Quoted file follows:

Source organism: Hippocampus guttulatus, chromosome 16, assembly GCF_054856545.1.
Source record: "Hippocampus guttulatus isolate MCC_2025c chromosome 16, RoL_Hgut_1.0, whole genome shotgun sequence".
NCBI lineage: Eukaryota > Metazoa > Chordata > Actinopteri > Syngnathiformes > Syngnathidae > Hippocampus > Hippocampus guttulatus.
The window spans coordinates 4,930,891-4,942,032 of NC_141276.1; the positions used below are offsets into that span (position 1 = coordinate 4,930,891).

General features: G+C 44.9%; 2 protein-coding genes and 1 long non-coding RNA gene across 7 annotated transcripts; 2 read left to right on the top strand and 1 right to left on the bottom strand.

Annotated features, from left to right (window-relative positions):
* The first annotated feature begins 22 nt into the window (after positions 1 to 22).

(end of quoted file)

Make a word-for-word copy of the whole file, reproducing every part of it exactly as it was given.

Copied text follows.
Source organism: Hippocampus guttulatus, chromosome 16, assembly GCF_054856545.1.
Source record: "Hippocampus guttulatus isolate MCC_2025c chromosome 16, RoL_Hgut_1.0, whole genome shotgun sequence".
NCBI lineage: Eukaryota > Metazoa > Chordata > Actinopteri > Syngnathiformes > Syngnathidae > Hippocampus > Hippocampus guttulatus.
The window spans coordinates 4,930,891-4,942,032 of NC_141276.1; the positions used below are offsets into that span (position 1 = coordinate 4,930,891).

General features: G+C 44.9%; 2 protein-coding genes and 1 long non-coding RNA gene across 7 annotated transcripts; 2 read left to right on the top strand and 1 right to left on the bottom strand.

Annotated features, from left to right (window-relative positions):
* The first annotated feature begins 22 nt into the window (after positions 1 to 22).